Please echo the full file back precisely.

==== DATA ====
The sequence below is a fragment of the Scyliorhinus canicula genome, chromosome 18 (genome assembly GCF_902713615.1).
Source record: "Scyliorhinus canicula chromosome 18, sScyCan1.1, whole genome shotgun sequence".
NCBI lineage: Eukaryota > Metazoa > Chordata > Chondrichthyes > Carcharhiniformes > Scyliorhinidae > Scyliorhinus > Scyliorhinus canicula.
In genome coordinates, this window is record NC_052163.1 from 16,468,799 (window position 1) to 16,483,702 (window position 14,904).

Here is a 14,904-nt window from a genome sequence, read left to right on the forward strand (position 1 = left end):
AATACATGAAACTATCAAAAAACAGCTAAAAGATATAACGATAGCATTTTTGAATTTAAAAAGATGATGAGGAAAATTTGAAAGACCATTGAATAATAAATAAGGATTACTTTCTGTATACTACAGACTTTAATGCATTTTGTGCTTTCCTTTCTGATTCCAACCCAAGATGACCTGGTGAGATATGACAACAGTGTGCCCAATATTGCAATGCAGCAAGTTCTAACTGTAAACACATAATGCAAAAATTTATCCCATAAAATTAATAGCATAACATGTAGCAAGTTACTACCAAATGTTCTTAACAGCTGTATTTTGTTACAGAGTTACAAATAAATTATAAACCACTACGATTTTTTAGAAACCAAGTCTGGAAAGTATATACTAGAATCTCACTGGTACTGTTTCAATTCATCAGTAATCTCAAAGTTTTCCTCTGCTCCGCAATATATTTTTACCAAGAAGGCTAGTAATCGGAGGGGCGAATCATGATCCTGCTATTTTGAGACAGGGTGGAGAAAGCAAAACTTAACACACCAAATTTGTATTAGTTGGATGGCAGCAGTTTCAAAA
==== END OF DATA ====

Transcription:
The sequence below is a fragment of the Scyliorhinus canicula genome, chromosome 18 (genome assembly GCF_902713615.1).
Source record: "Scyliorhinus canicula chromosome 18, sScyCan1.1, whole genome shotgun sequence".
NCBI lineage: Eukaryota > Metazoa > Chordata > Chondrichthyes > Carcharhiniformes > Scyliorhinidae > Scyliorhinus > Scyliorhinus canicula.
In genome coordinates, this window is record NC_052163.1 from 16,468,799 (window position 1) to 16,483,702 (window position 14,904).

Here is a 14,904-nt window from a genome sequence, read left to right on the forward strand (position 1 = left end):
AATACATGAAACTATCAAAAAACAGCTAAAAGATATAACGATAGCATTTTTGAATTTAAAAAGATGATGAGGAAAATTTGAAAGACCATTGAATAATAAATAAGGATTACTTTCTGTATACTACAGACTTTAATGCATTTTGTGCTTTCCTTTCTGATTCCAACCCAAGATGACCTGGTGAGATATGACAACAGTGTGCCCAATATTGCAATGCAGCAAGTTCTAACTGTAAACACATAATGCAAAAATTTATCCCATAAAATTAATAGCATAACATGTAGCAAGTTACTACCAAATGTTCTTAACAGCTGTATTTTGTTACAGAGTTACAAATAAATTATAAACCACTACGATTTTTTAGAAACCAAGTCTGGAAAGTATATACTAGAATCTCACTGGTACTGTTTCAATTCATCAGTAATCTCAAAGTTTTCCTCTGCTCCGCAATATATTTTTACCAAGAAGGCTAGTAATCGGAGGGGCGAATCATGATCCTGCTATTTTGAGACAGGGTGGAGAAAGCAAAACTTAACACACCAAATTTGTATTAGTTGGATGGCAGCAGTTTCAAAA